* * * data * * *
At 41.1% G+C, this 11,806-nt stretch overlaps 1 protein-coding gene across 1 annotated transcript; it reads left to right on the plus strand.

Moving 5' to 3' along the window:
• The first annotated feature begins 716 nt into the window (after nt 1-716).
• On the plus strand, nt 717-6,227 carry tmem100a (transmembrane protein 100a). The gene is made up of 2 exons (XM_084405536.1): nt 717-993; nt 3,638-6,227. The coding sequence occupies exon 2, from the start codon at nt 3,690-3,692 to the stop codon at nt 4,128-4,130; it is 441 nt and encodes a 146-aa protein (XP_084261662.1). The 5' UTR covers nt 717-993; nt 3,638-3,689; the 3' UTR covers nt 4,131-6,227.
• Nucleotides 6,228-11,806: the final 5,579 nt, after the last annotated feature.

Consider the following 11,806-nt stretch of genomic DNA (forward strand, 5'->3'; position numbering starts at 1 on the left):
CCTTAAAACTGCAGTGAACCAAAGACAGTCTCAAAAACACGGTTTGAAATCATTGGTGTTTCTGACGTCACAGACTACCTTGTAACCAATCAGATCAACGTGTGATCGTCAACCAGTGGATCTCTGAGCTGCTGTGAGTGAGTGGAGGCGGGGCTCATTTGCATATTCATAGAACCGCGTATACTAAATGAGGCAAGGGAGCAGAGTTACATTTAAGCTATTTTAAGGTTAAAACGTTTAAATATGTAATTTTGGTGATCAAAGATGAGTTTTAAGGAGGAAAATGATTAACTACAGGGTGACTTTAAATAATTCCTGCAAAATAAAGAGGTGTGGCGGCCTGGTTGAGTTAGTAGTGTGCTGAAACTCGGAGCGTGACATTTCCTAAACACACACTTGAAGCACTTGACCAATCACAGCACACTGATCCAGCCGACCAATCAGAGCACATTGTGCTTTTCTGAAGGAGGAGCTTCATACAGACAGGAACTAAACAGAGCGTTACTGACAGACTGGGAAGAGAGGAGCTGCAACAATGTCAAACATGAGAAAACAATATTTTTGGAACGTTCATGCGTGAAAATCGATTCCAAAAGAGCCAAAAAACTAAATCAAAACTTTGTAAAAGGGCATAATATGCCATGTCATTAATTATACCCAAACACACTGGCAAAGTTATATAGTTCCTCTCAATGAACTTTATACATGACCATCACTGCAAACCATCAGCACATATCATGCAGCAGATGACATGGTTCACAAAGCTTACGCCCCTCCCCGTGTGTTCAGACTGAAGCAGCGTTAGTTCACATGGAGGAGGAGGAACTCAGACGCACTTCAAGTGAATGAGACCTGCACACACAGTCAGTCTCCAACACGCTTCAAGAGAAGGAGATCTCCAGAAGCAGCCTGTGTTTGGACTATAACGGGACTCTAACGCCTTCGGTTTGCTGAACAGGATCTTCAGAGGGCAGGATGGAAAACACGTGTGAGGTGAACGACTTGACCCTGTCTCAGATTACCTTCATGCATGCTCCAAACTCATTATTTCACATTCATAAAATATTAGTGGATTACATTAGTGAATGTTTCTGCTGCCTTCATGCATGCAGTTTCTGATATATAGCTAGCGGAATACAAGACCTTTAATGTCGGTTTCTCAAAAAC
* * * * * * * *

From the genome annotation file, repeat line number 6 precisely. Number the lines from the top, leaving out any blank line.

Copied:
Consider the following 11,806-nt stretch of genomic DNA (forward strand, 5'->3'; position numbering starts at 1 on the left):